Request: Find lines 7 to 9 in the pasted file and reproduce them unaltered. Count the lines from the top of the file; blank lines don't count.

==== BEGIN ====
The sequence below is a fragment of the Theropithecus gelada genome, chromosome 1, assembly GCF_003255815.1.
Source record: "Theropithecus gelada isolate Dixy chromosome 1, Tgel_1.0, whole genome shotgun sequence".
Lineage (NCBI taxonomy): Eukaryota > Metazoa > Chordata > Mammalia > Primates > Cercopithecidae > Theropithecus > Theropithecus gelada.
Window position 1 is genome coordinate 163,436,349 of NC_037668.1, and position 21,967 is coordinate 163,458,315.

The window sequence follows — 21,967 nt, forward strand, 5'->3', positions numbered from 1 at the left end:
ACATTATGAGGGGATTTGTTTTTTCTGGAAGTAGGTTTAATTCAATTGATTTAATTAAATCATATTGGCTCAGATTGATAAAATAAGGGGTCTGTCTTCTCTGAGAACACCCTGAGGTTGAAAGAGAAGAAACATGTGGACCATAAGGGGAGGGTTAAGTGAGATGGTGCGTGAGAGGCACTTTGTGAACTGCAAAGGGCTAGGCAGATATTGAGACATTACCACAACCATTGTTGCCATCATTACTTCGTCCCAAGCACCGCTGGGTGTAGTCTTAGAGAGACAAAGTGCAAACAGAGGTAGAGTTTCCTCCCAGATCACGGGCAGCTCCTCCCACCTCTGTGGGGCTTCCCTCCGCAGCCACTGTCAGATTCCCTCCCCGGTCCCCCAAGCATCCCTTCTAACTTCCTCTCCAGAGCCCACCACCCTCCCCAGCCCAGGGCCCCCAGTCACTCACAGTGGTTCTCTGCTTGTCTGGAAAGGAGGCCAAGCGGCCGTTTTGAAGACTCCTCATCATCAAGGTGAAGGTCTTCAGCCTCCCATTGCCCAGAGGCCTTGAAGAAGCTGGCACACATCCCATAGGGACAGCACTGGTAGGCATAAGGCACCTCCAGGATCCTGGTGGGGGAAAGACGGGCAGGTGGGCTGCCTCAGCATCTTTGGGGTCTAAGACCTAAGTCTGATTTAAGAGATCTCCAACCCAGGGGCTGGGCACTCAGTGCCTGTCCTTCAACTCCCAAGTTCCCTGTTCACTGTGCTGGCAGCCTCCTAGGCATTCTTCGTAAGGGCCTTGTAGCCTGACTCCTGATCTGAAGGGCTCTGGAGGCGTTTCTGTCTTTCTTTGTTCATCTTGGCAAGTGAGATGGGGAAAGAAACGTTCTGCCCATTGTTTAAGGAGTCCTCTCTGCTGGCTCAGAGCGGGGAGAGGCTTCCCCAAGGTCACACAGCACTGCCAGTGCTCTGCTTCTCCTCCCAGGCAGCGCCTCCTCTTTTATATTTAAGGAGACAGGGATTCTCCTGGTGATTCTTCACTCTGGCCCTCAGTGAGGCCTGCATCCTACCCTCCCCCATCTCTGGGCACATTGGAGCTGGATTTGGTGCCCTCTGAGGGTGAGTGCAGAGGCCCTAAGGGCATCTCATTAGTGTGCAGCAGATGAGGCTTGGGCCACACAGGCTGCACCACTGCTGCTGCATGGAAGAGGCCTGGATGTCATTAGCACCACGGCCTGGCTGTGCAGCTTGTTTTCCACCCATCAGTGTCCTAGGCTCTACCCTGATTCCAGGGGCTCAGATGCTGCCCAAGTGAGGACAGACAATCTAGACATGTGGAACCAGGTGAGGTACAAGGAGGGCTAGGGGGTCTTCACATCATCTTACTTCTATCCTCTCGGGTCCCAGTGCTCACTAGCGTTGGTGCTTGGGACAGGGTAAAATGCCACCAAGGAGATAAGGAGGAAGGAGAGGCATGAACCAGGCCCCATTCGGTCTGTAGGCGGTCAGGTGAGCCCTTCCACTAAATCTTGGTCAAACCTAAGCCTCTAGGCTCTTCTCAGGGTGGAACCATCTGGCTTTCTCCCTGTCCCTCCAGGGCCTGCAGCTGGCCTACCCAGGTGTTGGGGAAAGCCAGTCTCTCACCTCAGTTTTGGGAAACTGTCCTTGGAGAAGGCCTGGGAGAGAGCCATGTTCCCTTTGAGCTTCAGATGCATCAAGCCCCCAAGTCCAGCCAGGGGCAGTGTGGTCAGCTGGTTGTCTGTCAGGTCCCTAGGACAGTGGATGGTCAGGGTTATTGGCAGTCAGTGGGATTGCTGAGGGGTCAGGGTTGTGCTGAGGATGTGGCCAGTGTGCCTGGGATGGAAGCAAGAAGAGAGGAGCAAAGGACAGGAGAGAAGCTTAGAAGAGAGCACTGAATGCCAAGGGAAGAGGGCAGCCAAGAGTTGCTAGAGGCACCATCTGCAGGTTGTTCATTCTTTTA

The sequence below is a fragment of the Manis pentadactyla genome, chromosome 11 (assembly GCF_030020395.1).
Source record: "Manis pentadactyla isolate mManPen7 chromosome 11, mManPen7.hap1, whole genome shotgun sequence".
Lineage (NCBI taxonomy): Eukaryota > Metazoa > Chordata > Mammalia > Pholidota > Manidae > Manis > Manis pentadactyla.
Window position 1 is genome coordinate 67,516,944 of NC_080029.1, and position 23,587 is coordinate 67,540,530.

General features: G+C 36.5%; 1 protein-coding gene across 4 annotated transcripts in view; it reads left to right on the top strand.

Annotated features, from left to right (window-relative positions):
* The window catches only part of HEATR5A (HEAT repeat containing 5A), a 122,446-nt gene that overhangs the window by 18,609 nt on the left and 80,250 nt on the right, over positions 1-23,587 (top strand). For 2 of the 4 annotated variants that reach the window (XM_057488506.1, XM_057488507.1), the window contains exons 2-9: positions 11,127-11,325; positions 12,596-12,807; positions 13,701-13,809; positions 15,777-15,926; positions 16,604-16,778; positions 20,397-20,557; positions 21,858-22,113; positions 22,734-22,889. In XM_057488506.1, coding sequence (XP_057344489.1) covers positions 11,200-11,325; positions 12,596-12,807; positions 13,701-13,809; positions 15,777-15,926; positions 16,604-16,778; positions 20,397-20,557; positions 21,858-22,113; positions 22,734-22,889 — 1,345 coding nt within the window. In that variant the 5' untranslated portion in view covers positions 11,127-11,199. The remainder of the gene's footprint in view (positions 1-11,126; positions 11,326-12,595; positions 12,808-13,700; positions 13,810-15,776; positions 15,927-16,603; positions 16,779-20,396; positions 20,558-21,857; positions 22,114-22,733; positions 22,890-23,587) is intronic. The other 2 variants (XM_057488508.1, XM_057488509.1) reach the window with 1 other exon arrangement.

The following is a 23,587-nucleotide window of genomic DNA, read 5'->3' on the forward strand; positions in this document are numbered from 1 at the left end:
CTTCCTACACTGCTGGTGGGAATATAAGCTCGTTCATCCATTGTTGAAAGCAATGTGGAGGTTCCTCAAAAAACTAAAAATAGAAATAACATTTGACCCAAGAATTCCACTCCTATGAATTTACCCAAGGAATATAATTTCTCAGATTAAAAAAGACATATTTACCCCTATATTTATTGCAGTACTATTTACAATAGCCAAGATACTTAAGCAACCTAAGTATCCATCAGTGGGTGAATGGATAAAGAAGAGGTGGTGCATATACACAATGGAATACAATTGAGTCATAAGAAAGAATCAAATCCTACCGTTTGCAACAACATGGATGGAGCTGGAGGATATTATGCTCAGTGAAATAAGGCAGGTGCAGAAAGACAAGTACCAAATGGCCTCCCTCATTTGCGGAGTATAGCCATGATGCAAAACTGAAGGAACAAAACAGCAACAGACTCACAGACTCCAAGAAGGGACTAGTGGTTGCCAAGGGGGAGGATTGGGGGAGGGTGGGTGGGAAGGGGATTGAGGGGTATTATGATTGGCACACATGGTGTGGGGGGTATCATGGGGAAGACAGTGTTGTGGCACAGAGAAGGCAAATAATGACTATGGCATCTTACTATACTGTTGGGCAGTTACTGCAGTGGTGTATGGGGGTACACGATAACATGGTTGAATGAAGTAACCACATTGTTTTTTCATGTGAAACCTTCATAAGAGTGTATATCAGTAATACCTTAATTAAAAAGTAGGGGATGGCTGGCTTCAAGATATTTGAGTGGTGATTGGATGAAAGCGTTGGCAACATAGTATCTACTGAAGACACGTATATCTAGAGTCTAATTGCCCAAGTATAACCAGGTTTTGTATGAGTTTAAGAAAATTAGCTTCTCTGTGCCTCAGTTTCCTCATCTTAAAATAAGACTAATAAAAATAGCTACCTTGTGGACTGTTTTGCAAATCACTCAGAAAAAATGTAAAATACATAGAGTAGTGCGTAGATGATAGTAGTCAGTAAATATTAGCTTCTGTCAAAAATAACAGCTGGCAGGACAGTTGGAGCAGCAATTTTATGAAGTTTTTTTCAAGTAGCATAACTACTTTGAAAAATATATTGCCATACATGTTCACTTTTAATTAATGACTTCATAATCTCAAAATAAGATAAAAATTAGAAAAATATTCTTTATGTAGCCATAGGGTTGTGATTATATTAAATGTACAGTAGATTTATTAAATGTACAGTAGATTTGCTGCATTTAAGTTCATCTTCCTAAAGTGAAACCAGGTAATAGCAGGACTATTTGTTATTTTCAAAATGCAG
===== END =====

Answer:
The sequence below is a fragment of the Manis pentadactyla genome, chromosome 11 (assembly GCF_030020395.1).
Source record: "Manis pentadactyla isolate mManPen7 chromosome 11, mManPen7.hap1, whole genome shotgun sequence".
Lineage (NCBI taxonomy): Eukaryota > Metazoa > Chordata > Mammalia > Pholidota > Manidae > Manis > Manis pentadactyla.